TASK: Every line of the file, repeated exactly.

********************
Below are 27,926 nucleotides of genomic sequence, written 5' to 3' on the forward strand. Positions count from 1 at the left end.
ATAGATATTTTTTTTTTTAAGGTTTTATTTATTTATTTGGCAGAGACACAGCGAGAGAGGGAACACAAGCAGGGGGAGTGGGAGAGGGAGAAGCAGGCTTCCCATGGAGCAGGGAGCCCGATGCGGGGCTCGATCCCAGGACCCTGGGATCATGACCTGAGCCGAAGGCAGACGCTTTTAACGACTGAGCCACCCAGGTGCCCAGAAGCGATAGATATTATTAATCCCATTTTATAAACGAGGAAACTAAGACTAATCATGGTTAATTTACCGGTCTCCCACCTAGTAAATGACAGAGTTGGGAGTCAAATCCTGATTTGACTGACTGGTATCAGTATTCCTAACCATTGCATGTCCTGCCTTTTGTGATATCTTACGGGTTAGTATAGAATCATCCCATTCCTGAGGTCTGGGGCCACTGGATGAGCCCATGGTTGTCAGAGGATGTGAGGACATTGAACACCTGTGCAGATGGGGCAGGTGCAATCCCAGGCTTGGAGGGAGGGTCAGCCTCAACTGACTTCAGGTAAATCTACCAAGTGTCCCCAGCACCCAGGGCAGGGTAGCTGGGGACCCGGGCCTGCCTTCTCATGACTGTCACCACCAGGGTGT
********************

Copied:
Below are 27,926 nucleotides of genomic sequence, written 5' to 3' on the forward strand. Positions count from 1 at the left end.
ATAGATATTTTTTTTTTTAAGGTTTTATTTATTTATTTGGCAGAGACACAGCGAGAGAGGGAACACAAGCAGGGGGAGTGGGAGAGGGAGAAGCAGGCTTCCCATGGAGCAGGGAGCCCGATGCGGGGCTCGATCCCAGGACCCTGGGATCATGACCTGAGCCGAAGGCAGACGCTTTTAACGACTGAGCCACCCAGGTGCCCAGAAGCGATAGATATTATTAATCCCATTTTATAAACGAGGAAACTAAGACTAATCATGGTTAATTTACCGGTCTCCCACCTAGTAAATGACAGAGTTGGGAGTCAAATCCTGATTTGACTGACTGGTATCAGTATTCCTAACCATTGCATGTCCTGCCTTTTGTGATATCTTACGGGTTAGTATAGAATCATCCCATTCCTGAGGTCTGGGGCCACTGGATGAGCCCATGGTTGTCAGAGGATGTGAGGACATTGAACACCTGTGCAGATGGGGCAGGTGCAATCCCAGGCTTGGAGGGAGGGTCAGCCTCAACTGACTTCAGGTAAATCTACCAAGTGTCCCCAGCACCCAGGGCAGGGTAGCTGGGGACCCGGGCCTGCCTTCTCATGACTGTCACCACCAGGGTGT